My man's nice ride: Songs 3:6-11

As has become my habit lately, I am looking at this epic love poem out of order. I wanted to jump to another unique part of this poem. Much of the adorations in this poem are focused on the external features of each other. In this section, the 2nd half of chapter 3 Beloved expresses her appreciation for her Lover’s accomplishments. The NET is not certain who the speaker is here but I see these as Beloved’s lines. The setting could be a wedding, since there seems to be a great deal of pomp and circumstance.


3:6 Who is this coming up from the desert

like a column of smoke,

like a fragrant billow of myrrh and frankincense,

every kind of fragrant powder of the traveling merchants?


Solomon knows how to make an entrance as expected in royalty. He arrives from a distance, making a trail of dust, but dust that is mingled with some really good smells. Perhaps back then sensitivities and allergies to perfumes were not a common problem and there was no such issue as wearing too much of them. I’m sure it wasn’t just himself smelling good but he had the equivalent of a few hundred scent trees hanging off his ride. Being the man of wealth, he uses the imported stuff. His scents were the scents of romance and his intentions were clear.

3:7 Look! It is Solomon’s portable couch!

It is surrounded by sixty warriors,

some of Israel’s mightiest warriors.

Solomon arrives with his posse. This groom brought 60 groomsmen/usher/warriors and they were not in need of steroids. Solomon’s reign was mostly a peaceful one. He had small battles on his frontiers in the beginning and end of his reign, so his army was a peacetime one, but he used his wealth to arm it well with chariots and bronze and horses.

3:8 All of them are skilled with a sword,

well-trained in the art of warfare.

Each has his sword at his side,

to guard against the terrors of the night.

With so many sons of David alive, I’m sure assassination was a concern. The best soldiers in the country were assigned to his private security detail. Security is a concern of bride’s even today. Our culture today normally views security in terms of financial ability. Financial stress easily strains a marriage and frequently leads to break ups. Even if a man is young and is unable to have much wealth, if he has no debt, he is better off. Of course, in Solomon’s case, security in its physical and financial forms exceeded adequacy.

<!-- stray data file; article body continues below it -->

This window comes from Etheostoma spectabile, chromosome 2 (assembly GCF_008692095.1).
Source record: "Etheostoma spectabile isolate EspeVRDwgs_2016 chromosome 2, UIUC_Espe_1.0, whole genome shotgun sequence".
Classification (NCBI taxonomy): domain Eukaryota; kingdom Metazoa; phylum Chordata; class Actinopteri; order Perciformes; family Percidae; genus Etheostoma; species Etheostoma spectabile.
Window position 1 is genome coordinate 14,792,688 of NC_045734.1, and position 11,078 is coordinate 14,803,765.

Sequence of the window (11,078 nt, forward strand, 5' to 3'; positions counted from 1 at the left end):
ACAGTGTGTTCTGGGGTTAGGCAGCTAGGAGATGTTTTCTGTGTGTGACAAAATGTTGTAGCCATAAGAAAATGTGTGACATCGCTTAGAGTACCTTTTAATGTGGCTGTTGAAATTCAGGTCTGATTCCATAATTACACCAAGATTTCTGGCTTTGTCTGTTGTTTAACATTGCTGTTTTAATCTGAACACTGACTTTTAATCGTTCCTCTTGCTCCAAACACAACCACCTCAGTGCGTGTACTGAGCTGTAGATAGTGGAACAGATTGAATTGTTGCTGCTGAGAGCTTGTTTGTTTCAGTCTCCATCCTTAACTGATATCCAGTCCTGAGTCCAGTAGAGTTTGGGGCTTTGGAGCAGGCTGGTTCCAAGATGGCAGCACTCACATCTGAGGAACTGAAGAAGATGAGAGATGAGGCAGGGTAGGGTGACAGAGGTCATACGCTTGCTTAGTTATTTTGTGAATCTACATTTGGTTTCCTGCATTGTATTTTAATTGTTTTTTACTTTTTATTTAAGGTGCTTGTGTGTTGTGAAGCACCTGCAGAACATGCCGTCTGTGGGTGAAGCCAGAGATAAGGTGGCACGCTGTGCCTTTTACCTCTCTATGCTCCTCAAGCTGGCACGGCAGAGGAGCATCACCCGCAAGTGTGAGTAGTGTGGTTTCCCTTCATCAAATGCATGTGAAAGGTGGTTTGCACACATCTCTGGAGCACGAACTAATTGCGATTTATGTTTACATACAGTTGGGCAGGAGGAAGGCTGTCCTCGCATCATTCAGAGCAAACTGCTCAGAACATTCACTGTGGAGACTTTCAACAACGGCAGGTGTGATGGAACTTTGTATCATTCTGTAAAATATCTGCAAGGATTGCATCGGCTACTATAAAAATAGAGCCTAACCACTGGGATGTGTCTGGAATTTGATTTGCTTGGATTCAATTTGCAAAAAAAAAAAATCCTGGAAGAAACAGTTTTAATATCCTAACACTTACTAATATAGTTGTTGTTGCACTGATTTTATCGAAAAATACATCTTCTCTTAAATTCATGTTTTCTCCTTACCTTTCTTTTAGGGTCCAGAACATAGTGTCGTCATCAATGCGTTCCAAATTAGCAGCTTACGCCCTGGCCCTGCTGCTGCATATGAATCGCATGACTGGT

3:9 King Solomon made a sedan chair for himself

of wood imported from Lebanon.

3:10 Its posts were made of silver;

its back was made of gold.

Its seat was upholstered with purple wool;

its interior was inlaid with leather by the

maidens of Jerusalem.


She appreciates his entrance, his good smells, his security, and, now, his ride. I’m not one to tinker with my vehicles. I change the oil and that’s it. I don’t wash it, I don’t wax it, I don’t buy fancy rims for it. But I know people who do. I have a friend who is restoring a muscle car. He searches the internet for parts. I guess the good deals he finds enables him to have enough money to pay his mechanic to install them. To some this hobby may seem like a colossal waste of money and time and an affront to the environment, those old V-8’s use a lot of gas without a catalytic converter. But it’s artistic expression. Some people express themselves in paint and canvas, some in yarn, some in thread, some in lenses and lights, some in words, some in wood and some in steel and grease. Whether Beloved thinks it’s a waste of time or not, she appreciates his work by noticing the details. It’s polite to say, “Nice car,” but it’s on another level to say, “Nice walnut trim, chrome job, and leather re-upholstery on your whip.” As Solomon does elsewhere, she does by moving from complimenting the general to appreciating the specific. To be affirmed in the specifics is to be affirmed past what is polite. It’s good to be polite to your spouse, but it’s important to move beyond that.


3:11 Come out, O maidens of Zion,

and gaze upon King Solomon!

He is wearing the crown with which his mother crowned him

on his wedding day,

on the most joyous day of his life!

Beloved taunts the harem. She rejoices in her position as bride. She exults her husband as she takes in with him the “most joyous day.”

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